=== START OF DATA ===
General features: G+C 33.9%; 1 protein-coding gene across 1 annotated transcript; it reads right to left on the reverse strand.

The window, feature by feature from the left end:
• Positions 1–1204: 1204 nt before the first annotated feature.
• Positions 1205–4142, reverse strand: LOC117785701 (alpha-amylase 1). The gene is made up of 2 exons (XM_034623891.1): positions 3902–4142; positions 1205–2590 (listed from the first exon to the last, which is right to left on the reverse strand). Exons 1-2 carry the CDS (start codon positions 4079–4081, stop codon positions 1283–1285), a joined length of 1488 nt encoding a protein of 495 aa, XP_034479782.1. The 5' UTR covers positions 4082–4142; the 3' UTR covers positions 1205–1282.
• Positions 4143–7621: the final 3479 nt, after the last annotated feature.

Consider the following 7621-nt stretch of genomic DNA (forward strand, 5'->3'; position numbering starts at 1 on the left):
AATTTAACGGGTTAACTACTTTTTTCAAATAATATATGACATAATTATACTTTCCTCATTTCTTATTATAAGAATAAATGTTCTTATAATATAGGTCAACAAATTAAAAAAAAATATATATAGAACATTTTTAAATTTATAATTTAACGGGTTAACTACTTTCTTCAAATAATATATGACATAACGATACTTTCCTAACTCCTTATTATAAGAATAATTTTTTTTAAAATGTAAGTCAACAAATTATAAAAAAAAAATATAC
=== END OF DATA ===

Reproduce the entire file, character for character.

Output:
General features: G+C 33.9%; 1 protein-coding gene across 1 annotated transcript; it reads right to left on the reverse strand.

The window, feature by feature from the left end:
• Positions 1–1204: 1204 nt before the first annotated feature.
• Positions 1205–4142, reverse strand: LOC117785701 (alpha-amylase 1). The gene is made up of 2 exons (XM_034623891.1): positions 3902–4142; positions 1205–2590 (listed from the first exon to the last, which is right to left on the reverse strand). Exons 1-2 carry the CDS (start codon positions 4079–4081, stop codon positions 1283–1285), a joined length of 1488 nt encoding a protein of 495 aa, XP_034479782.1. The 5' UTR covers positions 4082–4142; the 3' UTR covers positions 1205–1282.
• Positions 4143–7621: the final 3479 nt, after the last annotated feature.

Consider the following 7621-nt stretch of genomic DNA (forward strand, 5'->3'; position numbering starts at 1 on the left):
AATTTAACGGGTTAACTACTTTTTTCAAATAATATATGACATAATTATACTTTCCTCATTTCTTATTATAAGAATAAATGTTCTTATAATATAGGTCAACAAATTAAAAAAAAATATATATAGAACATTTTTAAATTTATAATTTAACGGGTTAACTACTTTCTTCAAATAATATATGACATAACGATACTTTCCTAACTCCTTATTATAAGAATAATTTTTTTTAAAATGTAAGTCAACAAATTATAAAAAAAAAATATAC